Before creating anything- whether it is a product, service or strategy- this most crucial stage is about exploring intent. It is important to develop a comprehensive understanding of the business and intended audience to make certain you create something relevant and useful for both. Ensure you are designing the right thing. Questions are often open-ended and answers are unknown at this point. 

Sounds like (questions)

  • What additional tools can we provide to our current customers to ensure they are getting the most out of our services?
  • How can we better assist first-time business owners who are unsure of required permits and processes for operating in the city?
  • In what ways can we use our University’s digital presence to enhance our current student experience?
  • How do we ensure that we are providing our customers a seamless experience across both our online and offline channels?

Looks like (methods)

  • Observation
  • Open-ended interviews (both with stakeholders and users/ potential users)
  • Ethnography
  • Diary study (exploratory)
  • Cultural probe
  • Contextual enquiry
  • Analytics review

Leads to (goals)

  • Decision on what to design, define or build
  • Engagement plan (how to incorporate customer feedback moving forward)
  • Digital roadmap


Once you’ve determined what you are defining and/or building, it is time to create the product, interaction or strategy. Here, you are focusing on designing the thing right. Many teams make the assumption that UX belongs here, jumping straight to this stage without us, which means they miss out on a lot of useful insights. Ideally, the work done here should help to validate the insights obtained in the Research stage.

Sounds like (questions)

  • How do we organize the information on our website so that it is most useful to our customers?
  • How can we reduce the amount of work/time required for a user to complete our online registration form?
  • What functionalities should our mobile app include (and what shouldn’t be there)?

And to follow:

  • How will we evaluate success for this project? Can it be measured?

Looks like (methods)

  • Participatory or co- design
  • Workshops
  • Focus groups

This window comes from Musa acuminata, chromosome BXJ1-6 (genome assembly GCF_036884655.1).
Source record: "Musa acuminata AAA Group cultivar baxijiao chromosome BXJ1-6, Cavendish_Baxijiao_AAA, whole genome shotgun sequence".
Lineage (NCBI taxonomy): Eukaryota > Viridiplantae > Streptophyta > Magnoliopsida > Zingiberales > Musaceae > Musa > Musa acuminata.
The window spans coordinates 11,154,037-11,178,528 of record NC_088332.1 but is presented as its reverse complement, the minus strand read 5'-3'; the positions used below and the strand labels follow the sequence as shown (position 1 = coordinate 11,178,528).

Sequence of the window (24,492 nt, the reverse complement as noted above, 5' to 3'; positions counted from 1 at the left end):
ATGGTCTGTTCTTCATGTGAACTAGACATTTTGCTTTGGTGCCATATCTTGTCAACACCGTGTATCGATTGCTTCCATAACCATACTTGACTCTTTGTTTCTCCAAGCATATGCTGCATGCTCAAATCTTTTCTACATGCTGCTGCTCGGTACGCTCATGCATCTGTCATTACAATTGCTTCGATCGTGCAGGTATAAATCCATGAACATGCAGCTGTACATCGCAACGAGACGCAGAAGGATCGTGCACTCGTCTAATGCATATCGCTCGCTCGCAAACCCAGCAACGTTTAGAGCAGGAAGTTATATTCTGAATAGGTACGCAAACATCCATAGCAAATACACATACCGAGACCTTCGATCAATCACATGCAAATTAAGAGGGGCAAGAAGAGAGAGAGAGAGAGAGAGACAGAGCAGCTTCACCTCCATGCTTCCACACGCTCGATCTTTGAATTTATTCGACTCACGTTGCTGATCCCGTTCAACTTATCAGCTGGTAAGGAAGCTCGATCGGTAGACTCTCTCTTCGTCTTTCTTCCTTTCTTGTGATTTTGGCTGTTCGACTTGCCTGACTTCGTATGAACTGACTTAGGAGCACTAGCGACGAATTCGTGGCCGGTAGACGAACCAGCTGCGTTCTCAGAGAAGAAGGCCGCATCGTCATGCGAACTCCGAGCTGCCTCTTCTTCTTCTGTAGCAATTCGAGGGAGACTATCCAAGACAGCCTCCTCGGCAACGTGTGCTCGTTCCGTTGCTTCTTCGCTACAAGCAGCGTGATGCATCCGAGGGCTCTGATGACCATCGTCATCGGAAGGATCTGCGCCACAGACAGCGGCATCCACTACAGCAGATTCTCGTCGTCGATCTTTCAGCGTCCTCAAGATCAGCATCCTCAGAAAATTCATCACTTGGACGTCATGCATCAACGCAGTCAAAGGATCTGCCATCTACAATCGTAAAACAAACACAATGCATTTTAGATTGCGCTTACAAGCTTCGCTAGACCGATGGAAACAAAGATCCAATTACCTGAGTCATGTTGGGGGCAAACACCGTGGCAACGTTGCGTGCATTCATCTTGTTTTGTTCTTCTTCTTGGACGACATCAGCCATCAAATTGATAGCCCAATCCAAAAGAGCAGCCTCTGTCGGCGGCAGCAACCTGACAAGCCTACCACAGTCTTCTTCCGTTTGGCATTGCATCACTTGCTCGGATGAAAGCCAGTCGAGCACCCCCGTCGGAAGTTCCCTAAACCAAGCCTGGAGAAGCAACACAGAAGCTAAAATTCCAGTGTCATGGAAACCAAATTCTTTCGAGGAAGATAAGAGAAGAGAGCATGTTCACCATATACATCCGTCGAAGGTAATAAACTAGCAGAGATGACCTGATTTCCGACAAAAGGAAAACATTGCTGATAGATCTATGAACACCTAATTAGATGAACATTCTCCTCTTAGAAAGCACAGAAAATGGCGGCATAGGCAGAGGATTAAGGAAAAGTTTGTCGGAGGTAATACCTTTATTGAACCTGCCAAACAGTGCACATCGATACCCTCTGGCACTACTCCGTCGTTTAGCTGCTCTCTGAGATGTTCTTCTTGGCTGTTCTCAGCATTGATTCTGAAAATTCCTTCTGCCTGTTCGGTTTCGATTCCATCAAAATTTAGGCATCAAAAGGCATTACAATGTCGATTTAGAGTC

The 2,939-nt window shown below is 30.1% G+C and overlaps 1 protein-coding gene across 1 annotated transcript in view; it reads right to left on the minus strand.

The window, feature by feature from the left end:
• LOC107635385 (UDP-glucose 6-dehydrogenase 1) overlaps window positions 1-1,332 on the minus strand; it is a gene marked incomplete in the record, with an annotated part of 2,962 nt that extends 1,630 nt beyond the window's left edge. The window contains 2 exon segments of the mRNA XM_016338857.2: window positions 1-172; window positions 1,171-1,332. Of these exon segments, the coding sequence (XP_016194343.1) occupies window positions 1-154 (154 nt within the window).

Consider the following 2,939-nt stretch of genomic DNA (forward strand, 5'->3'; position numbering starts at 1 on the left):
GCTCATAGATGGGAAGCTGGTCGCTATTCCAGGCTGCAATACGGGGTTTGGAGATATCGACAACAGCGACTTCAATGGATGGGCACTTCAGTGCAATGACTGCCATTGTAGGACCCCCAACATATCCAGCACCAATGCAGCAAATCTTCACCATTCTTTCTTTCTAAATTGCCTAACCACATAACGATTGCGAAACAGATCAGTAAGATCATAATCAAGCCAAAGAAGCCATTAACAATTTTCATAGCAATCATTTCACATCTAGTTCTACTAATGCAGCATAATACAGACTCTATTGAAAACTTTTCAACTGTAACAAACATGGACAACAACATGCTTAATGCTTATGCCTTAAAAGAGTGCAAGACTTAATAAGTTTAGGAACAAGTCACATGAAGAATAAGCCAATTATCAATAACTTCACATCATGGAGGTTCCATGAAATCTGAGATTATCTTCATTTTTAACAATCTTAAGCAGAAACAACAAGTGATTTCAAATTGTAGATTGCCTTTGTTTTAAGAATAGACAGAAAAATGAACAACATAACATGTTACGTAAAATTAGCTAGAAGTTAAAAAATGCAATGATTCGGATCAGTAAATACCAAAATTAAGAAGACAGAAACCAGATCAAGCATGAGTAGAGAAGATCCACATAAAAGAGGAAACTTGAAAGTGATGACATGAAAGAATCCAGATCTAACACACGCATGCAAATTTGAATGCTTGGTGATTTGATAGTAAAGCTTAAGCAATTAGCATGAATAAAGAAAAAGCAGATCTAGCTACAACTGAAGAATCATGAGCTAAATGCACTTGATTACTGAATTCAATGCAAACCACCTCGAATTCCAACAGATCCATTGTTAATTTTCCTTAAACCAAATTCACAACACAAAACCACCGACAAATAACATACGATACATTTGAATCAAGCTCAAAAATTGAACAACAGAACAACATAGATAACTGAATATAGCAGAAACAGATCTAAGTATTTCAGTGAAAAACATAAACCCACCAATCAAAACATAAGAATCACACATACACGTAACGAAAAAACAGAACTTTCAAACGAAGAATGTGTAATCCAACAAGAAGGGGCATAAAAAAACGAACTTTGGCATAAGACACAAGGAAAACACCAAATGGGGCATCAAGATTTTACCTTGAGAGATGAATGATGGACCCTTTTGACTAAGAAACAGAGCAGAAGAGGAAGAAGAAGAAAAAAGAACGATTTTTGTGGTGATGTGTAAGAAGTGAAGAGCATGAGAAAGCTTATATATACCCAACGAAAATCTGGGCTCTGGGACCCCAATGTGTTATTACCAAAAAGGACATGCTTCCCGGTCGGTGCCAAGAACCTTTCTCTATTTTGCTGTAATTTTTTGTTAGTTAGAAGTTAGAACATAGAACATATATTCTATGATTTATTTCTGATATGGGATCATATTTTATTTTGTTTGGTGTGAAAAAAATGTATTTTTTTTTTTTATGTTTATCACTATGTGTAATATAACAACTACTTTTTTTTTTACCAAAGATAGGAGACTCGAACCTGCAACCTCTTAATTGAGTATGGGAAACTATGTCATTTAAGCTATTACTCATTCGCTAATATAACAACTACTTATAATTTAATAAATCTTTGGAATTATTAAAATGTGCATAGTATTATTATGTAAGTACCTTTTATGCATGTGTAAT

• Usability testing (of prototypes)
  • Diary study (focus on particular tasks or behaviours)
  • Card sorting
  • Benchmarking review
  • Competitor analysis
  • A/B testing

Leads to (goals)

  • Prototype or “end” product (for now)
  • Personas and user journeys or storyboards
  • Strategy (Digital, Customer Experience, Content, Social Media, etc.)
  • Information architecture

EVOLUTION (also known as IMPROVE reflect, iterate, evaluate)

Ultimately, we don’t know a product or strategy’s effect until it is launched or employed. At some point, we just need to let actual users help with its evolution. In this stage, you should be monitoring use and reactions and observing behaviours and attitudes. It is important to check in with users to ensure that you stay relevant.

Sounds like (questions)

  • Was this project a success? How do we know?
  • How can we continue to add value to our customers with this product/service?
  • Which features of the new system are useful? Which are getting in the way?
  • Does our strategy still make sense today?

Looks like (methods)

  • Analytics review
  • Usability testing (of “end” product)
  • Focus groups
  • Survey
  • User feedback form
  • Any other sort of ‘check in’ with your users

Leads to (goals)

  • Improved product or service
  • Relevant user experiences
  • Long-term customer loyalty

About The Author

Kristy Former Head of Discovery and Design

Kristy brings great strength in research methodology to U1. She is inquisitive and passionate about human interaction and knows how to look beyond data to provide deep insights. Having completed advanced studies in anthropology, design and engineering, Kristy always aims to ‘design the right thing’, not just ‘design the thing right’. She brings with her a range of experience working with organisations in Australia and the United States on strategy, digital user experience, customer experience and service design projects.